General chatter - is fruit left out ok to eat?

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08-15-2010, 03:53 PM
After a cook out last night, my friend gave me a big tupperware full of sliced strawberries and blueberries. I brought in the house last night but forgot to put it in fridge. I realized about noon today and put it in fridge.

Is this ok to eat? what if I rinse it? Hate to waste all those wonderful fresh berries.

Please let me know your thoughts!


08-15-2010, 03:56 PM
Yes!! Unless you see mold your totally fine with those fruits. Well I am not a medical doctor or specialist, but even moldy fruit isn't dangerous unless you have a allergy to mold or sensitivity. But i wouldn't say to ever eat moldy fruit. :)

08-15-2010, 03:57 PM

Here is a better source than my limited knowledge :)

08-15-2010, 04:17 PM
Great! Thank you!!!

08-15-2010, 04:25 PM
Fruit (with or without added sugar) doesn't tend to attract the kind of bacteria that make you ill. But it will ferment eventually (good bacteria will convert the sugar to alcohol). If you wanted that to happen, you would have set the fruit out on purpose, for a lot longer than 8 to 12 hours.

The only source of trouble would be if the fruit were cross-contaminated (such as someone used the macaroni salad spoon to dip out some fruit).

08-15-2010, 04:32 PM

Trip to the doc costs more than the fruit so when in doubt? I'd just chuck it in the compost. Who knows who was mixing up utensils to scoop out fruit at the cookout?


08-15-2010, 05:15 PM
It is totally fine. Just think about it, if those berries were in there natural habitat...they would be in at least 80 degree weather outside!! Eat those yummy berries!!!!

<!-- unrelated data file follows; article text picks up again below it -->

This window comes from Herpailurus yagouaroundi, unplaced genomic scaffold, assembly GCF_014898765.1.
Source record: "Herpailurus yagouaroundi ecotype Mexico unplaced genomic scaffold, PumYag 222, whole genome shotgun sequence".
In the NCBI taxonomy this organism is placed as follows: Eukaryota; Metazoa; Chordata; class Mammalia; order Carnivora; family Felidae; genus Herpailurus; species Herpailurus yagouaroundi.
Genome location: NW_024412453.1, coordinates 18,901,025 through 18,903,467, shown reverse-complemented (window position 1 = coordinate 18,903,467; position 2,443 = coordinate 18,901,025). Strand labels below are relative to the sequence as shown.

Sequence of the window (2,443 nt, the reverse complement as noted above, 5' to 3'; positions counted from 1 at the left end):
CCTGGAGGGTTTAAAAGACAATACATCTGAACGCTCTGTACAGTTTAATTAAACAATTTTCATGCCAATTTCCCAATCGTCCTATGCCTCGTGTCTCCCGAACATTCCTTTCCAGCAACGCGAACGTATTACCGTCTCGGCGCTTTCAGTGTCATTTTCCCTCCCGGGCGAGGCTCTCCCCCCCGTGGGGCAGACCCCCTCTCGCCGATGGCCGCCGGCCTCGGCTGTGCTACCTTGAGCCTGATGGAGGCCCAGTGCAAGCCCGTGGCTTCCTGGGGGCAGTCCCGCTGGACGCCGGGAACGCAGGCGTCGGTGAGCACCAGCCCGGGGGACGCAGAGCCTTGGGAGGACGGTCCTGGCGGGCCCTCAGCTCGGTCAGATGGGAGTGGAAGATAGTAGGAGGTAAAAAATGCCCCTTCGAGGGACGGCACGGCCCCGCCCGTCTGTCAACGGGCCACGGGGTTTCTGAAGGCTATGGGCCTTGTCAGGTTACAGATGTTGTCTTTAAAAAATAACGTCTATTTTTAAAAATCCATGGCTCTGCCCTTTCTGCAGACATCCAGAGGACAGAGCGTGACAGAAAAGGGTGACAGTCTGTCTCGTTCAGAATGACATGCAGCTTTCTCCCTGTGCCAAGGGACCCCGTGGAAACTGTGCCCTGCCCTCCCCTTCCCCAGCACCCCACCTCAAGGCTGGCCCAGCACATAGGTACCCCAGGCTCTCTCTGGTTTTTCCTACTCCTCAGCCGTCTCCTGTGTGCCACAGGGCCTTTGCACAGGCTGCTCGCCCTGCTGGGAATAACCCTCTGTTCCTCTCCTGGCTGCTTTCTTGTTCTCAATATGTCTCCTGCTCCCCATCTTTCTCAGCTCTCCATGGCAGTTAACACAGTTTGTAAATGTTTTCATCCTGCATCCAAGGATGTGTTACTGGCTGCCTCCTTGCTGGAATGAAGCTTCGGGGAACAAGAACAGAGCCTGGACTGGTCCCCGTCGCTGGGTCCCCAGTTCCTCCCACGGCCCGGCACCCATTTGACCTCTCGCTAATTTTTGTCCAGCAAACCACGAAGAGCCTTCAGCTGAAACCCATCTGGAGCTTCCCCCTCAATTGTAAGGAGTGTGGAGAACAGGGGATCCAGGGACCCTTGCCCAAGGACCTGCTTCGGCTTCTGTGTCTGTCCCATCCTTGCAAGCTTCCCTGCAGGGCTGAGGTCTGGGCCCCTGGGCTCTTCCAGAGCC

08-15-2010, 07:58 PM
It is totally fine. Just think about it, if those berries were in there natural habitat...they would be in at least 80 degree weather outside!! Eat those yummy berries!!!!

The "natural habitat" reasoning makes no sense, because the fruit isn't "alive" anymore once it's removed from it's plant, and slicing it creates even more opportunity for bacterial growh.

It would be a bit like saying that you can leave out a piece of beef, because the cows do just fine in 80 degree weather.

Fermentation occurs with whole fruits, but you can speed it up by cutting the fruit. We had pear trees in our yard, when I was a kid. Pears ferment on the group. During late winter or early spring, the rabbits would find these now alcoholic fruits and get drunk on them.

Food science isn't rocket science, but it can be tricky. Fresh garlic does not need refrigeration. Olive oil does not need refrigeration. Combine them, and you should refrigerate, because of the possibility of botulism. Botulism grows best in an air-free environment. It doesn't grow very well on the garlic, because it's exposed to air. Cutting off the air supply by emersing it in oil and it grows quite well.

The Inuit in Alaska have a way of preserving fish and meat. They bury it and let it decay, and then dig it up to eat at a later date. Sounds horrific if it's not part of your culture, but the risk of food poisoning is actually very low, if the traditional method of preparing it is followed.

However, young people thinking they could do it better and "safer" decided to put the meat/fish in a bucket and buried the bucket. It makes sense. Keeps bugs, animals and bacteria away, Right?

Wrong. They sealed the bucket. Even buried in the ground (without the bucket), there was plenty of oxygen. Sealing the bucket created a perfect environment for botulism to grow.

A food that once rarely resulted in illness, now kills people every year in Alaska, because it isn't prepared correctly.

What "makes sense" isn't always true. Fruit is usually safe, but you need to know why. Pour oil on that fruit and let it sit, and it can become deadly. That doesn't make sense unless you know how botulism and other foodbourn illnesses are transmitted and the conditions under which they flourish.

09-01-2010, 05:59 AM
Safe, yes. Tasty, no.